The National Institute for Science and Technology (NIST) recently released version 1.1 of its Cybersecurity Framework (CSF). Organizations around the world--including the federal civilian government, by mandate--use the CSF to guide key cybersecurity activities. However, the framework's 108 subcategories can feel daunting. This blog post describes the Software Engineering Institute's recent efforts to group the 108 subcategories into 15 clusters of related activities, making the CSF more approachable for typical organizations. The post also gives example scenarios of how organizations might use the CSF Activity Clusters to facilitate more effective cybersecurity decision making.
The CERT Division of the SEI has evaluated the cyber resilience of hundreds of organizations. We've seen that many organizations may not have formally established a controls management program. In this blog post, we will describe the basic controls management life cycle and provide a method for establishing effective controls for a new "green field" system or identifying gaps in an existing "brown field" system.
Many organizations allow limited personal use of organizational equipment. To move personal data to or from the organization's devices and network, employees typically use email, removable media, or cloud storage--the same channels a malicious insider would use for data exfiltration. This post explores a new way, based on cross-domain solutions, for employees to safely transfer personal data between an organization's network and their own systems.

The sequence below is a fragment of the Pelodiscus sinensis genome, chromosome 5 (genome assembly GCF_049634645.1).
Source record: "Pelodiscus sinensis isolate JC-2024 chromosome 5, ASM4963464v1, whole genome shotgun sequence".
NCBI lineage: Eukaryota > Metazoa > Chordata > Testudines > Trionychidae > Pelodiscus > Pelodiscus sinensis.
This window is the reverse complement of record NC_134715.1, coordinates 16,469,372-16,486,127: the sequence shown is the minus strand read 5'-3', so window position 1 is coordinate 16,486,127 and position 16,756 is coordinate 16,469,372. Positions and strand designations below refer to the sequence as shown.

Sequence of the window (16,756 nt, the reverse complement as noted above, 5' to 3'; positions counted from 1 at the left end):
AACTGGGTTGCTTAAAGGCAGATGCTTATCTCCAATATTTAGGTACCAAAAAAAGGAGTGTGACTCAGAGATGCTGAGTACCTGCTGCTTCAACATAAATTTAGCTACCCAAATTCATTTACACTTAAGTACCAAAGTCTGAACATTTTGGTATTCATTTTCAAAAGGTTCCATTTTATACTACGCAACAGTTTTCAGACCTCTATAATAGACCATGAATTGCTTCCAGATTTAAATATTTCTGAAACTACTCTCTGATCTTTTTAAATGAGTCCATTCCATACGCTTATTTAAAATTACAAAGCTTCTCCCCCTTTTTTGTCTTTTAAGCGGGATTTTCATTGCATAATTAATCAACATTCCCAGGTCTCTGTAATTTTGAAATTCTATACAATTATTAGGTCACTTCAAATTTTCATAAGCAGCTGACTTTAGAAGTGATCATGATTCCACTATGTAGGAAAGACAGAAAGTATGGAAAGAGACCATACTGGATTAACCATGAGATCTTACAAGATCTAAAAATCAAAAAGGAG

Since 1988's Morris Worm, which infected 10% of the estimated 60,000 computers connected to the internet, cybersecurity has grown into an industry expected to exceed $1 trillion in global spending between 2017 and 2021. Cybercrime will cost the global business market an estimated average of $6 trillion annually through the same time frame! So how do we spend just enough money on cybersecurity to be resilient and achieve our business objectives despite disruptive events like cyber-attacks?
By Matt Mackie
When the Internet was still ARPANET, hostnames were converted to numerical addresses using a hosts.txt file stored locally on each computer. This system evolved into today's hierarchical domain name system (DNS). Namecoin is a new--and old--alternative to DNS: it relies on a locally stored file, like the hosts.txt file, but the file is a blockchain, similar to that used in Bitcoin financial transactions. This cryptoDNS offers anonymity, security, and resistance to censorship--features that make it attractive to privacy advocates and criminals alike.